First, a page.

PublicationsInsights on Current Policy Issues

  • January 11, 2018

    By Frank Vlossak

    Since taking office, President Trump and his Administration have worked toward regulatory reform that includes the review, revision, and repeal of existing regulations, with a focus on rules promulgated by the Obama Administration. Congress has played a key role in this effort, through the use of the Congressional Review Act to repeal rules finalized in the waning months of the prior Administration, as well as one rule issued by the Consumer Financial Protection Bureau (CFPB) in 2017.

    President Trump signed a series of executive orders in the early months of his presidency that are propelling the deregulatory efforts of federal agencies. These executive orders: set a cap limiting regulations in Fiscal Year 2017 to zero net cost; provide agencies with a framework for limiting new regulations and identifying existing rules to repeal or revise; direct review and revision or repeal of the “Waters of the United States” rule issued by the Obama Administration; and require review and reform of energy and climate-related regulations.

     

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  • October 10, 2017

    By Frank Vlossak

    On October 10, Environmental Protection Agency (EPA) Administrator Scott Pruitt signed a Notice of Proposed Rulemaking (NPRM) titled “Repeal of Carbon Pollution Emission Guidelines for Existing Stationary Sources: Electric Generating Units”. The NPRM would rescind the Obama Administration’s Clean Power Plan (CPP), a rule that would reduce greenhouse gas (GHG) emissions from existing power generation sector sources, namely coal and natural gas power plants.

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  • May 16, 2017

    By Frank Vlossak

    On May 8, 2017, the Office of Management and Budget (OMB) issued a memorandum titled “Guidance for Section 2 of Executive Order 13783, titled ‘Promoting Energy Independence and Economic Growth’”. E.O. 13783 directs federal agencies to review, and potentially suspend, revise or repeal, existing regulations that “burden domestic energy production.”

     

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Principal

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Matthew Hoekstra joined Williams and Jensen in 2007 and became a Principal in 2016.  Mr. Hoekstra represents clients before Congress and the Administration on healthcare, tax, energy, financial services, and other matters.

Professional background

Mr. Hoekstra has worked with Fortune 500 companies, leading trade associations and universities to develop and execute legislative strategies and serves as a resident political expert for clients. He served in a volunteer capacity at the 2008, 2012 and 2016 Republican National Conventions, serving as a liaison to media outlets, working with the Rules Committee, and assisting with external affairs. Over the last decade, Mr. Hoekstra has also played a role in a variety of campaigns, and has played a leadership role in several election deployments.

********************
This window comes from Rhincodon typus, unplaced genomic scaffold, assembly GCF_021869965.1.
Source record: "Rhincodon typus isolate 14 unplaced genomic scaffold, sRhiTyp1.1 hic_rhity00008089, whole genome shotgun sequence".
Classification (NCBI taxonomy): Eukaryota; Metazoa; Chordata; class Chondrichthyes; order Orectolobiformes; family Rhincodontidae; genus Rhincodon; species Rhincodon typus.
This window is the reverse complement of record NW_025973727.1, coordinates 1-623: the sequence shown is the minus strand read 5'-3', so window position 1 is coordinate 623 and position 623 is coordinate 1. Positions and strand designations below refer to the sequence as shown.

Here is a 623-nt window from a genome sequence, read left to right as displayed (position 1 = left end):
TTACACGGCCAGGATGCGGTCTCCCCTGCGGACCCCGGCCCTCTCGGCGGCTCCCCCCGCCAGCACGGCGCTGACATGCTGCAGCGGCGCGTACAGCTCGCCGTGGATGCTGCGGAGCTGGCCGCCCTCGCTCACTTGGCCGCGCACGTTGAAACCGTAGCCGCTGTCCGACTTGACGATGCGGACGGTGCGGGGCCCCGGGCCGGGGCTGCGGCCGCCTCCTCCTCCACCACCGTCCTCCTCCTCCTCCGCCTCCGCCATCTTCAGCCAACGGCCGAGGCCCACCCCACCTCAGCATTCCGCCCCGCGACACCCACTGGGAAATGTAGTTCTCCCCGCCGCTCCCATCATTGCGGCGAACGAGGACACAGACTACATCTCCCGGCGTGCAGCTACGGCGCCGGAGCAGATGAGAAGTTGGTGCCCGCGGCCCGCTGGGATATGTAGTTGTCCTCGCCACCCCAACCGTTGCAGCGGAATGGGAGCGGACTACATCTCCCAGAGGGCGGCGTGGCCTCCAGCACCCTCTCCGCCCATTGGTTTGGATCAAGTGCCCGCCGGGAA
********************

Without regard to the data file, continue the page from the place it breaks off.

Prior to his time in Washington, Mr. Hoekstra was an All-American, nationally ranked chess player. He has been a guest lecturer at Duke University. Mr. Hoekstra holds a degree in Political Science and has also completed work in the field of Latin American Studies.

Education

  • Duke University

Not licensed to practice law.

PublicationsInsights on Current Policy Issues

  • January 11, 2018

    By Frank Vlossak

    Since taking office, President Trump and his Administration have worked toward regulatory reform that includes the review, revision, and repeal of existing regulations, with a focus on rules promulgated by the Obama Administration. Congress has played a key role in this effort, through the use of the Congressional Review Act to repeal rules finalized in the waning months of the prior Administration, as well as one rule issued by the Consumer Financial Protection Bureau (CFPB) in 2017.

    President Trump signed a series of executive orders in the early months of his presidency that are propelling the deregulatory efforts of federal agencies. These executive orders: set a cap limiting regulations in Fiscal Year 2017 to zero net cost; provide agencies with a framework for limiting new regulations and identifying existing rules to repeal or revise; direct review and revision or repeal of the “Waters of the United States” rule issued by the Obama Administration; and require review and reform of energy and climate-related regulations.

     

    Read...

    Read More
  • October 10, 2017

    By Frank Vlossak

    On October 10, Environmental Protection Agency (EPA) Administrator Scott Pruitt signed a Notice of Proposed Rulemaking (NPRM) titled “Repeal of Carbon Pollution Emission Guidelines for Existing Stationary Sources: Electric Generating Units”. The NPRM would rescind the Obama Administration’s Clean Power Plan (CPP), a rule that would reduce greenhouse gas (GHG) emissions from existing power generation sector sources, namely coal and natural gas power plants.

    Read...

    Read More
  • May 16, 2017

    By Frank Vlossak

    On May 8, 2017, the Office of Management and Budget (OMB) issued a memorandum titled “Guidance for Section 2 of Executive Order 13783, titled ‘Promoting Energy Independence and Economic Growth’”. E.O. 13783 directs federal agencies to review, and potentially suspend, revise or repeal, existing regulations that “burden domestic energy production.”

     

    Read...

    Read More

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